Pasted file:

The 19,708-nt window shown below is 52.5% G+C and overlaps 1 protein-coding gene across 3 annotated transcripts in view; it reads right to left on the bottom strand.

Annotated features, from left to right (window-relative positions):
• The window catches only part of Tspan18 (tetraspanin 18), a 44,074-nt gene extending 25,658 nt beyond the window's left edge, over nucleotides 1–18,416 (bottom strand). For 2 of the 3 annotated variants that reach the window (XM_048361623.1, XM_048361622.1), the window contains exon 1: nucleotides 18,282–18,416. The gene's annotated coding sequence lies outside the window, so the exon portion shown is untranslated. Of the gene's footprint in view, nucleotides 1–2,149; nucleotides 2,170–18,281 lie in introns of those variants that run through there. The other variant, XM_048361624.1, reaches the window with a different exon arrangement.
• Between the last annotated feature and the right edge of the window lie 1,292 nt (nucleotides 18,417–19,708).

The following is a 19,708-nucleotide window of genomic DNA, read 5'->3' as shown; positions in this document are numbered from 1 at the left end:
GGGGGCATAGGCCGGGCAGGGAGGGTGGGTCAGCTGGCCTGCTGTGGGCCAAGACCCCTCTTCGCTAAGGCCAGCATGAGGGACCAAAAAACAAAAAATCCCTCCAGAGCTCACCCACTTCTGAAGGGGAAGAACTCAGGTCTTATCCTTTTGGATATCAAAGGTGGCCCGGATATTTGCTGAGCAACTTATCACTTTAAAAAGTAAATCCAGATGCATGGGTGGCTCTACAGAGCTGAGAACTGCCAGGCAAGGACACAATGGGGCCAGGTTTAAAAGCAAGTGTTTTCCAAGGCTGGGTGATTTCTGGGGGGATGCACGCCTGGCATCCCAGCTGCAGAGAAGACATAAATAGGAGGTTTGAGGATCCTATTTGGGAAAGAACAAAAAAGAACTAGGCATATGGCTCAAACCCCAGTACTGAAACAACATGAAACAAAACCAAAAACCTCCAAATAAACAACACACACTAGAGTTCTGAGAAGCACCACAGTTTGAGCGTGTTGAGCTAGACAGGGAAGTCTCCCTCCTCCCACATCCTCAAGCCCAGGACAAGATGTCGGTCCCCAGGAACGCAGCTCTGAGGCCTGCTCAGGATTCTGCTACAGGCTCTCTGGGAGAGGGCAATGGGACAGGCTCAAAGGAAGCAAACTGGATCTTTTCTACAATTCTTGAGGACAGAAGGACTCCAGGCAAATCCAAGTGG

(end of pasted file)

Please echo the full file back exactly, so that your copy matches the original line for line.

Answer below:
The 19,708-nt window shown below is 52.5% G+C and overlaps 1 protein-coding gene across 3 annotated transcripts in view; it reads right to left on the bottom strand.

Annotated features, from left to right (window-relative positions):
• The window catches only part of Tspan18 (tetraspanin 18), a 44,074-nt gene extending 25,658 nt beyond the window's left edge, over nucleotides 1–18,416 (bottom strand). For 2 of the 3 annotated variants that reach the window (XM_048361623.1, XM_048361622.1), the window contains exon 1: nucleotides 18,282–18,416. The gene's annotated coding sequence lies outside the window, so the exon portion shown is untranslated. Of the gene's footprint in view, nucleotides 1–2,149; nucleotides 2,170–18,281 lie in introns of those variants that run through there. The other variant, XM_048361624.1, reaches the window with a different exon arrangement.
• Between the last annotated feature and the right edge of the window lie 1,292 nt (nucleotides 18,417–19,708).

The following is a 19,708-nucleotide window of genomic DNA, read 5'->3' as shown; positions in this document are numbered from 1 at the left end:
GGGGGCATAGGCCGGGCAGGGAGGGTGGGTCAGCTGGCCTGCTGTGGGCCAAGACCCCTCTTCGCTAAGGCCAGCATGAGGGACCAAAAAACAAAAAATCCCTCCAGAGCTCACCCACTTCTGAAGGGGAAGAACTCAGGTCTTATCCTTTTGGATATCAAAGGTGGCCCGGATATTTGCTGAGCAACTTATCACTTTAAAAAGTAAATCCAGATGCATGGGTGGCTCTACAGAGCTGAGAACTGCCAGGCAAGGACACAATGGGGCCAGGTTTAAAAGCAAGTGTTTTCCAAGGCTGGGTGATTTCTGGGGGGATGCACGCCTGGCATCCCAGCTGCAGAGAAGACATAAATAGGAGGTTTGAGGATCCTATTTGGGAAAGAACAAAAAAGAACTAGGCATATGGCTCAAACCCCAGTACTGAAACAACATGAAACAAAACCAAAAACCTCCAAATAAACAACACACACTAGAGTTCTGAGAAGCACCACAGTTTGAGCGTGTTGAGCTAGACAGGGAAGTCTCCCTCCTCCCACATCCTCAAGCCCAGGACAAGATGTCGGTCCCCAGGAACGCAGCTCTGAGGCCTGCTCAGGATTCTGCTACAGGCTCTCTGGGAGAGGGCAATGGGACAGGCTCAAAGGAAGCAAACTGGATCTTTTCTACAATTCTTGAGGACAGAAGGACTCCAGGCAAATCCAAGTGG